Health care is one of those key global challenges facing this generation. The holistic approach to wellness that has prevailed for centuries in Asia is being explored in a much broader scale with advanced Ai (artificial intelligence), data science, and other technology by the scientific communities in the U.S. and elsewhere that were not available to previous generations.

Another part of modern health care’s “sea change” may very well be uncovering the ancient medical approaches of Asian traditions. Before going into the role of gut microbiome in our health, I’ll point out a perhaps coincidental connection with India’s health care tradition, Ayurvedic medicine. Ayurvedic medicine is a 3,000 years old Indian holistic healing approach that depends on a delicate balance between the mind, body, and spirit, to paraphrase WebMD.

Ayurveda proponents believe that your chances of getting sick — and the health issues you develop — are linked to the balance of your three doshas, each of which controls different body functions. The three doshas are Vata dosha (space and air); Pitta dosha (fire and water); and Kapha dosha (water and earth).

Where in principle Asian health care has fostered a holistic approach toward the mind and the body in this similar pattern, today’s modern science is making scientific connections and applications between them never before pursued, reinforcing that holistic approach. Not limited to Asia, western non-scientific traditions have also maintained some fascination on the periphery of mind-body science with dysbiosis, intestinal putrefaction, for example.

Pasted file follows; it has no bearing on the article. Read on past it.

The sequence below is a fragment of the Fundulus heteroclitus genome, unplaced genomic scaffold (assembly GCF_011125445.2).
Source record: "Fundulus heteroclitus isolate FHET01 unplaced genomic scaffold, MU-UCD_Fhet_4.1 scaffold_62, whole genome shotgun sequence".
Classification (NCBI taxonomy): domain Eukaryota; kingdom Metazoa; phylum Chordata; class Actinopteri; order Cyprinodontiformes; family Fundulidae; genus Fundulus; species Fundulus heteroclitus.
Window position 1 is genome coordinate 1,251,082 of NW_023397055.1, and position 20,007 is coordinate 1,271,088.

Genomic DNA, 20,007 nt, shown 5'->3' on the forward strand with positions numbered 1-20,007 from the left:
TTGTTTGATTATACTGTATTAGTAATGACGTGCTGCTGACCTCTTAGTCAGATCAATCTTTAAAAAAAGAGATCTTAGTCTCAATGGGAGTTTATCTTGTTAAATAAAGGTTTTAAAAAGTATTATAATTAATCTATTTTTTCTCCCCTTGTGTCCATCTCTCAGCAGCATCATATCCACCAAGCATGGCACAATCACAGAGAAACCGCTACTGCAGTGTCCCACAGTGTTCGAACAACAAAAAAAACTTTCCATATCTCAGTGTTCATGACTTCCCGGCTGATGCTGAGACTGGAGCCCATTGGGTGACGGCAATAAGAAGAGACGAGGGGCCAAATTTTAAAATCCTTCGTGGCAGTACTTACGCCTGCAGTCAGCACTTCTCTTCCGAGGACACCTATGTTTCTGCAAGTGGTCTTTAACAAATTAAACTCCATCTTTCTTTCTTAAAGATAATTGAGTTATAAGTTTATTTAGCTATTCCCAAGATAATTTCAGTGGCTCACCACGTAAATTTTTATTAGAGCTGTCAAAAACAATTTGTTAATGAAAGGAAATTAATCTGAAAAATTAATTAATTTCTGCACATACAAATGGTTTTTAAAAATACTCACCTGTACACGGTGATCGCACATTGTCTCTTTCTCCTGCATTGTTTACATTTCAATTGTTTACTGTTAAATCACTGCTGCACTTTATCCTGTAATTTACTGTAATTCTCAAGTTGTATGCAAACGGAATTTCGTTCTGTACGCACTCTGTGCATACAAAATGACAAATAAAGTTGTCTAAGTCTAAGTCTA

The inter-connectedness and interdependence of mind and body in modern health care is moving more mainstream. Today, we know that every major organ in the body from the heart to the stomach and liver combine to possess hundreds of millions of neurons with corresponding DNA, collectively referred to as the “enteric nervous system, all of which are constantly communicating with the brain”.

Ayurveda not only endorses the belief that the mind and body are intimately interconnected, it goes beyond mind and body to suggest we have interconnections with our environment and spirituality. According to Ayurveda, disease develops when we disconnect from nature and the five elements in nature and within our minds and bodies – earth, water, fire, air, and space. Likewise, Japanese health care evolving from the Shinto and Buddhist traditions seek to integrate our connection to nature with our physical and spiritual health, and recommend regular “Shinrinyoku”, or “bathing in the forest”. Ayurveda seeks to integrate the mind, body and spirit to promote health and wellness, as stated by the National Institute of Health. The Ayurvedic approach considers each individual’s unique needs for food and application, even lifestyle.

How does this apply to your own personal health? It supports the belief that the fundamentals of Hindu and Buddhist meditation are factors influencing our overall health, such as slowing down, being present, mindful, and practicing conscious breathing. It endorses the holistic approach to health and well being. It reinforces modern science’s increasing receptivity to the interconnection of mind and body, as research uncovers the gut and body microbiomes are in constant neurological communication with the brain.

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